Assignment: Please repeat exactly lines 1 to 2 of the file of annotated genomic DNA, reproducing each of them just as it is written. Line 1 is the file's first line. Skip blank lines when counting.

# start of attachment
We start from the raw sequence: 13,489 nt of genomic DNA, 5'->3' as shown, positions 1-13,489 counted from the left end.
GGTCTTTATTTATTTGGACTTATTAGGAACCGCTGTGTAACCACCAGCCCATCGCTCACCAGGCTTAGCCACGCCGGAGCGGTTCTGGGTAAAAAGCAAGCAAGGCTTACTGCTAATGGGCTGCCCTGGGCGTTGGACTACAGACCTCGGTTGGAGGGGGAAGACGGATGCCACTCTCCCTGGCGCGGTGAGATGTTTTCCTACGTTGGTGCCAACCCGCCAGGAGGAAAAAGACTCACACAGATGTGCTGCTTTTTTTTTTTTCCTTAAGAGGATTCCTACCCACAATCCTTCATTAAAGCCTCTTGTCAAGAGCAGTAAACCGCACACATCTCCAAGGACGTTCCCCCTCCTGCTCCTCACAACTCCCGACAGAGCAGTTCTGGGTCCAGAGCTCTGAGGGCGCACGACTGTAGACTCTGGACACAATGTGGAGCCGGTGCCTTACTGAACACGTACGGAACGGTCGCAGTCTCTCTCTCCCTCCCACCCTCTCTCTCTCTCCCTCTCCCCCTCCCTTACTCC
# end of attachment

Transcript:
We start from the raw sequence: 13,489 nt of genomic DNA, 5'->3' as shown, positions 1-13,489 counted from the left end.
GGTCTTTATTTATTTGGACTTATTAGGAACCGCTGTGTAACCACCAGCCCATCGCTCACCAGGCTTAGCCACGCCGGAGCGGTTCTGGGTAAAAAGCAAGCAAGGCTTACTGCTAATGGGCTGCCCTGGGCGTTGGACTACAGACCTCGGTTGGAGGGGGAAGACGGATGCCACTCTCCCTGGCGCGGTGAGATGTTTTCCTACGTTGGTGCCAACCCGCCAGGAGGAAAAAGACTCACACAGATGTGCTGCTTTTTTTTTTTTCCTTAAGAGGATTCCTACCCACAATCCTTCATTAAAGCCTCTTGTCAAGAGCAGTAAACCGCACACATCTCCAAGGACGTTCCCCCTCCTGCTCCTCACAACTCCCGACAGAGCAGTTCTGGGTCCAGAGCTCTGAGGGCGCACGACTGTAGACTCTGGACACAATGTGGAGCCGGTGCCTTACTGAACACGTACGGAACGGTCGCAGTCTCTCTCTCCCTCCCACCCTCTCTCTCTCTCCCTCTCCCCCTCCCTTACTCC